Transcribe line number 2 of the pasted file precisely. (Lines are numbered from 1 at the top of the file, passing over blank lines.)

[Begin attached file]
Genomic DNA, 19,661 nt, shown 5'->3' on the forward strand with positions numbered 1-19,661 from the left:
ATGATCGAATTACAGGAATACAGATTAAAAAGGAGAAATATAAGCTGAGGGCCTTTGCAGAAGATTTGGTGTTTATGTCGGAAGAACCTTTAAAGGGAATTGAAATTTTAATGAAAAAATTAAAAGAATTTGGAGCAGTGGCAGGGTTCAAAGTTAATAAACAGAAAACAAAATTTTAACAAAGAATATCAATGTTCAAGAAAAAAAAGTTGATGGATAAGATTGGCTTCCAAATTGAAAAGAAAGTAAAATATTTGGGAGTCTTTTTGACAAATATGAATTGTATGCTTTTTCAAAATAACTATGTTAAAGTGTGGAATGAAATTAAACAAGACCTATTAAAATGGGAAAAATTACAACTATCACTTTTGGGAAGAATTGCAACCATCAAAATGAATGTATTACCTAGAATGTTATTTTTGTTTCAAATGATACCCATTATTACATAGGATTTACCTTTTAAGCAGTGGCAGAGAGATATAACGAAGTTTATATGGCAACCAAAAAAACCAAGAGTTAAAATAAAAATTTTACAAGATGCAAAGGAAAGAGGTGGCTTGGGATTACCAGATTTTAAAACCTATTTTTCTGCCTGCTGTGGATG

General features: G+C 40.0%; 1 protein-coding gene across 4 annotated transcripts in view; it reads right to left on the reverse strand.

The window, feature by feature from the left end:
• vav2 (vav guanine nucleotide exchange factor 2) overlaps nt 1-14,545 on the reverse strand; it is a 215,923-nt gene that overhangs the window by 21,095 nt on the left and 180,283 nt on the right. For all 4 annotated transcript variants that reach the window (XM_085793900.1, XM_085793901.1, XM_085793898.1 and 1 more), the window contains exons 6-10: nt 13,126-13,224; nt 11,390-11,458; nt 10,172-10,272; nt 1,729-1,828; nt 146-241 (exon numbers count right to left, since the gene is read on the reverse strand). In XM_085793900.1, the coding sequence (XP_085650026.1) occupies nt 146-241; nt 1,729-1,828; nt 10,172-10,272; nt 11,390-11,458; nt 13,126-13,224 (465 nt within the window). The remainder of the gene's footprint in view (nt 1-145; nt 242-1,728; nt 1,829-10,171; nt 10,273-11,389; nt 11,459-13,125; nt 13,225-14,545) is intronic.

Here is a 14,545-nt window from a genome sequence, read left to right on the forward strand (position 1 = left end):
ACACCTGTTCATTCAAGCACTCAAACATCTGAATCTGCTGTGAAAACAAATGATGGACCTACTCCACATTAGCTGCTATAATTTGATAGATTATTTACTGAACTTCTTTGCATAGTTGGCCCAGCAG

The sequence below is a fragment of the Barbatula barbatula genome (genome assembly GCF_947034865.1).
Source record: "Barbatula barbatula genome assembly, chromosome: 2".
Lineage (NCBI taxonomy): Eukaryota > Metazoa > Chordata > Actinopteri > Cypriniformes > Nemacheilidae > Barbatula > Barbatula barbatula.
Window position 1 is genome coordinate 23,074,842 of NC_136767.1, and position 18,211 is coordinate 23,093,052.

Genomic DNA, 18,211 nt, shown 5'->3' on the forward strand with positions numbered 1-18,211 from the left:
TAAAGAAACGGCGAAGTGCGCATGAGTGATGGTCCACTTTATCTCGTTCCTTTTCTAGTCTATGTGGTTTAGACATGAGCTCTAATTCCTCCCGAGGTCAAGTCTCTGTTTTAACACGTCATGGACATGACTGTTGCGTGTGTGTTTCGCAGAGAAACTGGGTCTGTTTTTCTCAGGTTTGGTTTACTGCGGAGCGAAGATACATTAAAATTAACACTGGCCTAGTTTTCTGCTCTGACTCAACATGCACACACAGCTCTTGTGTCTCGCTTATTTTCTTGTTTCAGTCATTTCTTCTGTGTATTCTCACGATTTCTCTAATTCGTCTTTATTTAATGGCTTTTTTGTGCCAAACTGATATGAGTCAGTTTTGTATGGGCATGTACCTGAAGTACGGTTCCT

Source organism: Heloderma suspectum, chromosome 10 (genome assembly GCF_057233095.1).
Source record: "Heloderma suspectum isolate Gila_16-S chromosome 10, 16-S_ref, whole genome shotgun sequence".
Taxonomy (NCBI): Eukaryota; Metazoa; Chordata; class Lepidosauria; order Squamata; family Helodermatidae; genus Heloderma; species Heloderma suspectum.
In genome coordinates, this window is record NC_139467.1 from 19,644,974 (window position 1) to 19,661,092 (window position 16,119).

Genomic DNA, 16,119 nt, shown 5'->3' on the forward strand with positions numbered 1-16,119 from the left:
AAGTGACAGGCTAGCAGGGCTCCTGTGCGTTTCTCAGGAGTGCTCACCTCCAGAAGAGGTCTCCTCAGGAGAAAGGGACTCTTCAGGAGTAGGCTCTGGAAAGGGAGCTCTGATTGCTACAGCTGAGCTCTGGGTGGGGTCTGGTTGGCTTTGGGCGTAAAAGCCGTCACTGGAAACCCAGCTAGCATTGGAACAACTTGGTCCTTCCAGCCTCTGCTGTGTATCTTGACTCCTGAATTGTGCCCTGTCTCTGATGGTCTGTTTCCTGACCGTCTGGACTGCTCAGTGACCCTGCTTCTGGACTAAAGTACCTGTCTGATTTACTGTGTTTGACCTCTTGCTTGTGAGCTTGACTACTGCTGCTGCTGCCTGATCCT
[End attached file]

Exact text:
ATGATCGAATTACAGGAATACAGATTAAAAAGGAGAAATATAAGCTGAGGGCCTTTGCAGAAGATTTGGTGTTTATGTCGGAAGAACCTTTAAAGGGAATTGAAATTTTAATGAAAAAATTAAAAGAATTTGGAGCAGTGGCAGGGTTCAAAGTTAATAAACAGAAAACAAAATTTTAACAAAGAATATCAATGTTCAAGAAAAAAAAGTTGATGGATAAGATTGGCTTCCAAATTGAAAAGAAAGTAAAATATTTGGGAGTCTTTTTGACAAATATGAATTGTATGCTTTTTCAAAATAACTATGTTAAAGTGTGGAATGAAATTAAACAAGACCTATTAAAATGGGAAAAATTACAACTATCACTTTTGGGAAGAATTGCAACCATCAAAATGAATGTATTACCTAGAATGTTATTTTTGTTTCAAATGATACCCATTATTACATAGGATTTACCTTTTAAGCAGTGGCAGAGAGATATAACGAAGTTTATATGGCAACCAAAAAAACCAAGAGTTAAAATAAAAATTTTACAAGATGCAAAGGAAAGAGGTGGCTTGGGATTACCAGATTTTAAAACCTATTTTTCTGCCTGCTGTGGATG